Monitoring blood glucose in type 2 diabetes

People with diabetes need to test their blood glucose regularly with blood tests ordered by their doctor, with or without self-monitoring.

Tests to monitor diabetes

Illustration showing the size and location of the pancreas behind the stomach.

Glucose testing strips. An arrow shows you which end of the test strip to insert into the glucose meter. Image:

HbA1c glycated haemoglobin test

People with diagnosed diabetes (type 1 or type 2) will need to have their blood glucose levels monitored using the HbA1c (glycated haemoglobin) test.

HbA1c is a substance found normally in your blood that is made up of glucose attached to haemoglobin (the Hb in HbA1c), which is present in everyone’s red blood cells. High levels of glucose in the blood result in high levels of HbA1c.

How is the test done?

A blood sample will be taken and sent to a laboratory for testing. The test should be done at least once every 6 months, or as often as your health professional recommends.

What does it tell me?

The HbA1c test measures your average blood glucose level over the previous 3 months, and gives a reliable estimate of how well your diabetes is being managed. This will help a health professional to know if your diet and diabetes medicines are controlling your diabetes effectively or if these need to be changed.

For most people, the recommended level of HbA1c is 53 mmol/mol (7%) or less. If the HbA1c level is higher than 53 mmol/mol (7%), it means that your blood glucose has been too high in the past 3 months. Your health professional will advise you about your target HbA1c target and what you can do to achieve it.

In Australia, HbA1c testing is currently only used for monitoring diabetes treatment after diabetes has been diagnosed, but in some countries, the test is also used to diagnose diabetes.

In some circumstances the HbA1c test may not be reliable. As the test measures red blood cells, any condition that affects the lifespan of red blood cells will likely produce an inaccurate result. Examples of these circumstances include anaemia and kidney failure. Your health professional will be able to assist in interpretation of your test result.

Glucose monitor and a blue finger-prick device

Glucose monitor and a blue finger-prick device, next to an unused glucose test strip. The glucose meter indicates a reading of 8.4 mmol/L glucose from the blood sample on the inserted test strip.

The HbA1c units are changing

Until July 2011, your HbA1c result was reported only as a percentage (%). Currently, your result will be presented both as a percentage and as another unit called millimoles per mole (mmol/mol).

This change in units has been made to standardise the way HbA1c results are reported in all countries world-wide.

The new way of reporting the units will not mean any changes to the way you are tested, your HbA1c target, or how often you need to be tested. It is simply a different way of reporting the same HbA1c result.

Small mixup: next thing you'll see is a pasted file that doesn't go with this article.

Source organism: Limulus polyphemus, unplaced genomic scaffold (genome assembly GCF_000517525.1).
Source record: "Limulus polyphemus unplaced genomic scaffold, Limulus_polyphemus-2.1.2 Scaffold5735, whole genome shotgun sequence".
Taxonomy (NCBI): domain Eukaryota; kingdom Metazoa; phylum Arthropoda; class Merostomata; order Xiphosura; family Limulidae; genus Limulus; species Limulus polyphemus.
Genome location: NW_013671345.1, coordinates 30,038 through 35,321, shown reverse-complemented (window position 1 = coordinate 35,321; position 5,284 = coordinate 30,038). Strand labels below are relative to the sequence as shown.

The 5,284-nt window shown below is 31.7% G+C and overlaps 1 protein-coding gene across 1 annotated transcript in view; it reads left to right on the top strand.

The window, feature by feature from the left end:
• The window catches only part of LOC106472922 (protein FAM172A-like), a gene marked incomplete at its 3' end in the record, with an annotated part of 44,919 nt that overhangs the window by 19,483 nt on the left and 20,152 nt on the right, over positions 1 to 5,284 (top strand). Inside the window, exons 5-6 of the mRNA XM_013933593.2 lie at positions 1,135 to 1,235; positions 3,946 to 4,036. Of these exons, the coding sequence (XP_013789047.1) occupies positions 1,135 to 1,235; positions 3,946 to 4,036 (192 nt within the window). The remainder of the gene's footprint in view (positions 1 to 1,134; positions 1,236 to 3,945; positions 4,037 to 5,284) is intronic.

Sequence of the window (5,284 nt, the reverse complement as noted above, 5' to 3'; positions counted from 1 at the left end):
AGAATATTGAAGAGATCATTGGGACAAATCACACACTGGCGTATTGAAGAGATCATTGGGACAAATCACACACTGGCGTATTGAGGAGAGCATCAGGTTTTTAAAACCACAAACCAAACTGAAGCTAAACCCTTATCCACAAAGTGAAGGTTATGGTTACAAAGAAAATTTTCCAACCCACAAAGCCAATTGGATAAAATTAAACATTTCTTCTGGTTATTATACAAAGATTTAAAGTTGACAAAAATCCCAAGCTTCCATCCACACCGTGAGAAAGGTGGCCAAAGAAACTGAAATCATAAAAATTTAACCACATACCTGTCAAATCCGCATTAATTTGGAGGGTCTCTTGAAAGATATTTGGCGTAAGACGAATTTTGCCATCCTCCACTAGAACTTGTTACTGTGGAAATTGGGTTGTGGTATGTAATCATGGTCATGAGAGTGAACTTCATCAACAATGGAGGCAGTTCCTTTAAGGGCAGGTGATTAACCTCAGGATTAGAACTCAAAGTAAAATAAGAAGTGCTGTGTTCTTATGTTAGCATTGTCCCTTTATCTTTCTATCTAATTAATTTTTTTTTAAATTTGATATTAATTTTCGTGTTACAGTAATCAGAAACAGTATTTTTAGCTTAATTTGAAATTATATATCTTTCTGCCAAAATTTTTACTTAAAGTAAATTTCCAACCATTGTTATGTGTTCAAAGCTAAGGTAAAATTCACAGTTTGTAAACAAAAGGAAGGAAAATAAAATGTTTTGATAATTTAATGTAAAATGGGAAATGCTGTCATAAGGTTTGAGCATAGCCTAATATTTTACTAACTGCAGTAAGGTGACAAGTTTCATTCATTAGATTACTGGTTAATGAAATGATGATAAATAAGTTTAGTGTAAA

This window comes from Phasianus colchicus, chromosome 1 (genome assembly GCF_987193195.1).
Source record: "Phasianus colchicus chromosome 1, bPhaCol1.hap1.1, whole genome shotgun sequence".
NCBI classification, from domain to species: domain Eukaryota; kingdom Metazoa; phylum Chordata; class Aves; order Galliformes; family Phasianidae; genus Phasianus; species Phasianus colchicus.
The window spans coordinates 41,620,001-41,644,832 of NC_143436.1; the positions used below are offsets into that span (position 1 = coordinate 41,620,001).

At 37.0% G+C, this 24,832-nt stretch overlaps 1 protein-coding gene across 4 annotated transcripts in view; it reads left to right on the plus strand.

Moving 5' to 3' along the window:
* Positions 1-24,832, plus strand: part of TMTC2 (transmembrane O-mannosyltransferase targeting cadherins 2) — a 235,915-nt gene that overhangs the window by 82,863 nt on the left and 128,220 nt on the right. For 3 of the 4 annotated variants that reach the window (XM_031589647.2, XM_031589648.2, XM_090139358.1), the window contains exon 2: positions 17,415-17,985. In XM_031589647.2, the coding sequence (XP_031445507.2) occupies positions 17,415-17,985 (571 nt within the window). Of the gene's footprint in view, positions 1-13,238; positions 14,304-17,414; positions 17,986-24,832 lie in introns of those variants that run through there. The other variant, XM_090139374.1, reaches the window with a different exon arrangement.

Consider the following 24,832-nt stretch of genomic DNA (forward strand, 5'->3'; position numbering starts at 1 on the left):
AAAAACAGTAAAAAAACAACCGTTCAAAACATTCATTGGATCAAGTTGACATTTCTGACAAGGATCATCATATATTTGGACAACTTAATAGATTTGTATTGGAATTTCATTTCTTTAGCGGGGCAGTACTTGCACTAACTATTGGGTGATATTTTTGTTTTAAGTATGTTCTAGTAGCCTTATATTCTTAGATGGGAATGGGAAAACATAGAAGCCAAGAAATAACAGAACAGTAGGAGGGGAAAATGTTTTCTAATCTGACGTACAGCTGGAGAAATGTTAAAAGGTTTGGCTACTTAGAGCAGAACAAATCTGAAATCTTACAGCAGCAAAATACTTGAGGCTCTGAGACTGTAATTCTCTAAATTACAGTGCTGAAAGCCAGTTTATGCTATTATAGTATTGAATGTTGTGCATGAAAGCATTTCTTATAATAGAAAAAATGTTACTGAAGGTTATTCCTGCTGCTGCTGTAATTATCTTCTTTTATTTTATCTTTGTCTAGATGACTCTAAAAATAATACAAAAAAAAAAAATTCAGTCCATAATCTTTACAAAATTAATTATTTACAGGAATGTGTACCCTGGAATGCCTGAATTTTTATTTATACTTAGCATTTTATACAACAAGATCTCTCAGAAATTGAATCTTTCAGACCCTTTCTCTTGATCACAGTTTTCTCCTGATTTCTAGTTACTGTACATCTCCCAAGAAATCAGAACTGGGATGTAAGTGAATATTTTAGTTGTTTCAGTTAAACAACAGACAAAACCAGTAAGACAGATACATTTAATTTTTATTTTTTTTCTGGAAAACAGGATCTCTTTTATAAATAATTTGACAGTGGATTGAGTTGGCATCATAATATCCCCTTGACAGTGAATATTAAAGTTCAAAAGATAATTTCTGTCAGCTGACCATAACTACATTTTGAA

NPS MedicineWise has developed an HbA1c unit converter to help you convert your % HbA1c result into mmol/mol units. Find out more about what the unit change means for you and use the calculator to convert your % units into mmol/mol.

How often will the test be done?

The HbA1c test should be done when your diabetes is first diagnosed and then at least every 6 months after that, or as often as your health professional recommends.

The finger prick test

The ‘finger prick’ test is a test that you can do to check your own blood glucose levels. It doesn’t involve a laboratory test — you can do the test quickly and easily at home, or when you are out.

If you have type 2 diabetes and are taking diabetes medicines that are known to cause low blood sugar or ‘hypos’ (hypoglycaemia), such as insulin or a sulfonylurea, you should discuss with your health professional how regularly you should monitor your own blood glucose levels.

A glucose monitoring device

A glucose monitoring device taking a reading from a glucose test strip.

How is the test done?

The test involves applying a pin-prick droplet of blood from a finger to a disposable 'test strip' that has been inserted into a glucose meter. Wash your hands first. Avoid using your forefinger or thumb. A glucose meter is a small electronic device that reads the amount of glucose in your blood on the test strip.

The test can be done first thing in the morning before a meal (a ‘fasting’ test), or at other times of the day, for example 2 hours after a meal. If the test is performed first thing in the morning before eating food, the target blood glucose reading should be between 6–8 millimoles [mmol] per litre [L], and 2 hours after a meal, it should be 6–10 mmol/L.

Each type of glucose monitor will need a particular type of test strip, and the instructions tell you where to place a drop of blood from your finger. The arrow shows you which end of the test strip to insert into the glucose meter.

What does it tell me?

The glucose monitoring device shows the blood glucose level at the time the blood sample is taken. Self-monitoring your blood glucose can help you to manage your blood glucose levels and to keep a record of all blood glucose readings over time, which you show to a health professional. This can help to identify any problems with your diet or the day-to-day management of your diabetes.

To find out more, read our information on how often you need to self monitor.

Register with the National Diabetes Services Scheme

The National Diabetes Services Scheme (NDSS) can provide diabetes-related blood glucose monitoring equipment at subsidised prices, and provides information and support on a range of topics. Registration is free. Ring them on 1300 136 588 or visit